Tuesday, October 29, 2013

Odd Bits: how to cook the rest of the animal, by Jennifer McLagan

Have you ever looked at your burger and thought about the rest of the animal? Not merely the muscle and sinew, but the organs, bones, and blood that help support the animal and make your burger possible. What happened to those important yet often overlooked bits? If you consider these pieces a health hazard and gratefully forgotten, think again. You could be missing a tasty treat, according to Jennifer McLagan of Odd Bits: how to cook the rest of the animal.

 McLagan, who has previously discussed our delicious animal friends in her award-winning books, returns in this masterful cookbook with unexpectedly lovely photos. The book itself is split into 4 chapters, which follow the progression of edible animal parts from snout to tail. It is true that some recipes are a little strong for the squeamish, such as heart tartare or sour lung soup. However, there are just as many recipes in the middle chapters involving more conventional cuts of meat such as brisket, ribs and shoulder. But Odd Bits is about exploring the unconventional (albeit surprisingly traditional) meats. McLagan explains the history of cooking odd bits and how they disappeared from recent menus. She also discusses her personal history with odd bits and why she would consider herself your best guide through this unusual, edible journey.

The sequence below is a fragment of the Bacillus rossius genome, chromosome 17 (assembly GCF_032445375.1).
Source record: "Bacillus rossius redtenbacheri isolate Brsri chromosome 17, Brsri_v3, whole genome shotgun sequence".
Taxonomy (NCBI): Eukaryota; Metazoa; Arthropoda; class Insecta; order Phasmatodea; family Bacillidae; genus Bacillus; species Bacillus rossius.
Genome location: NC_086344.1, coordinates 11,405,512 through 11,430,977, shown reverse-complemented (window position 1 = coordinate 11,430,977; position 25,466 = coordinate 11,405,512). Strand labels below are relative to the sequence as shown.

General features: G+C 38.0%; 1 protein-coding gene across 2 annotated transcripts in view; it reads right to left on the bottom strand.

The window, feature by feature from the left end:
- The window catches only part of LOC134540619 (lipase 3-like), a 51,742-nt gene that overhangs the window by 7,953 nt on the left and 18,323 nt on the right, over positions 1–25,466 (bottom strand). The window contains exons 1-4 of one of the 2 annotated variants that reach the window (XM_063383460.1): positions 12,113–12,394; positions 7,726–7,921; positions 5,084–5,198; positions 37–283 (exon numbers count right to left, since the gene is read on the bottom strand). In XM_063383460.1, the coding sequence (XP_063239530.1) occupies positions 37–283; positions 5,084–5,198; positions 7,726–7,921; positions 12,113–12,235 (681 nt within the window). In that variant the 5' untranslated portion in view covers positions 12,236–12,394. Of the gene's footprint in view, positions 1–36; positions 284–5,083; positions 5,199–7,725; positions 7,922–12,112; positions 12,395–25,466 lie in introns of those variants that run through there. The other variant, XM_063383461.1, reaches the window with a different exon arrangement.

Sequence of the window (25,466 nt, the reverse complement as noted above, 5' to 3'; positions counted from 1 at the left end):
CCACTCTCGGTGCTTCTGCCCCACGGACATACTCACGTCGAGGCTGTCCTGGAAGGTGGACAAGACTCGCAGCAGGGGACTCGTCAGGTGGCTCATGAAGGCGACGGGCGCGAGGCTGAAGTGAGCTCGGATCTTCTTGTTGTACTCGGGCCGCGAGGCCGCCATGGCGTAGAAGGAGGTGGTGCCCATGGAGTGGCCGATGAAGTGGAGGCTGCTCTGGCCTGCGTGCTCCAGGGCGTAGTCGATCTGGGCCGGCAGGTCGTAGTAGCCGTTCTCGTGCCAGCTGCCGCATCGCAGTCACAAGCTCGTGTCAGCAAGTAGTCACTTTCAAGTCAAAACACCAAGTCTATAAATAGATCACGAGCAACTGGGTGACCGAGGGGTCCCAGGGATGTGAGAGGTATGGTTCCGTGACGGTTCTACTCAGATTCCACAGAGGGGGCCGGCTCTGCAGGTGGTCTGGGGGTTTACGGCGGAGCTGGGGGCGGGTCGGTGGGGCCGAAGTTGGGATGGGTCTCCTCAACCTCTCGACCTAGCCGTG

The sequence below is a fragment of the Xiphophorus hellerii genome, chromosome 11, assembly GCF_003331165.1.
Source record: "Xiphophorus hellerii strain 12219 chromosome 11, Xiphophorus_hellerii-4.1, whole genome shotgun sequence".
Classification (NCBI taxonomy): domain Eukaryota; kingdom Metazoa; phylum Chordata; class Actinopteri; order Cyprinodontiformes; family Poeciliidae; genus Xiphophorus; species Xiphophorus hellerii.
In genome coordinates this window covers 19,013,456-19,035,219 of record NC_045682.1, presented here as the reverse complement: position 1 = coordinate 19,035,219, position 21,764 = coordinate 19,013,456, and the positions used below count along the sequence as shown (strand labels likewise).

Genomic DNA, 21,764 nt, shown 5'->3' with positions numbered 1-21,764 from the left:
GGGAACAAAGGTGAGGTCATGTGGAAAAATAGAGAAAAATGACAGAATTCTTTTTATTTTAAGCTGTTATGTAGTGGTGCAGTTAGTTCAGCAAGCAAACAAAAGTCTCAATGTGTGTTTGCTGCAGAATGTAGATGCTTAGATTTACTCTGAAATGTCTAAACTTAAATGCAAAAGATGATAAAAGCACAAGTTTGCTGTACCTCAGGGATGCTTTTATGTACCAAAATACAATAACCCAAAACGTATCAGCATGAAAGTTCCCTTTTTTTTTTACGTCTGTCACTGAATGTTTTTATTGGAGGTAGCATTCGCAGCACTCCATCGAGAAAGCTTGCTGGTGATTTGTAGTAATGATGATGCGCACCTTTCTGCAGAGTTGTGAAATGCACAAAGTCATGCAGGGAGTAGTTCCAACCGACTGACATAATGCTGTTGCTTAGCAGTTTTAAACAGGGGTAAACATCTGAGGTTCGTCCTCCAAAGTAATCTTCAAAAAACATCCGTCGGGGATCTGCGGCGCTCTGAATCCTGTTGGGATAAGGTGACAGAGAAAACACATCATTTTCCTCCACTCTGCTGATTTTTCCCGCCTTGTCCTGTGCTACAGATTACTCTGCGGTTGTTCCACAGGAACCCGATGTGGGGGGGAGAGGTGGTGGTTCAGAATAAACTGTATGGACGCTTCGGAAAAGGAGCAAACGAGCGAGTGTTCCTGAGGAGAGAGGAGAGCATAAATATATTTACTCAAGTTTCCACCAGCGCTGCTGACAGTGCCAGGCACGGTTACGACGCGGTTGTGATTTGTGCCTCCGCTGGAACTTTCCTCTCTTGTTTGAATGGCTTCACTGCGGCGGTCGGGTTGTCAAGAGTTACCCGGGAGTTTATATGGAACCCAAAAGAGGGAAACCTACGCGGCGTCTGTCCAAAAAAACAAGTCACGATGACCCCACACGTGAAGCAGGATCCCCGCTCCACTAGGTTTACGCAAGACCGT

The book is also interspersed with stories, trivia, and quotes. As with all meat products, find a trusted source, both to ensure your health and have a pleasant meal. Keep in mind, most exotic odd bits are not to be found in the United States, as the USDA does not consider them suitable for human consumption. But if you’re able to locate your chosen odd bit, please note that this cookbook was not created for amateurs chefs. The preparation for some odd bits recipes involve at least a day of preparation, and there are many steps in the recipe proper. If, however, you are willing, McLagan provides blueprints for an exceptional meal. If you’re interested in more about offbeat carnivorous tendencies, try Michael Ruhlman’s The Book of Schmaltz: love song to a forgotten fat, or you can check out McLagan’s previous book, Bones: history, recipe, and lore, from your local library.

1 comment:

Anonymous said...

What a book cover! but hmmm. . .
The thought of eating such is out of my comfort zone. Still, I'm open minded on the content.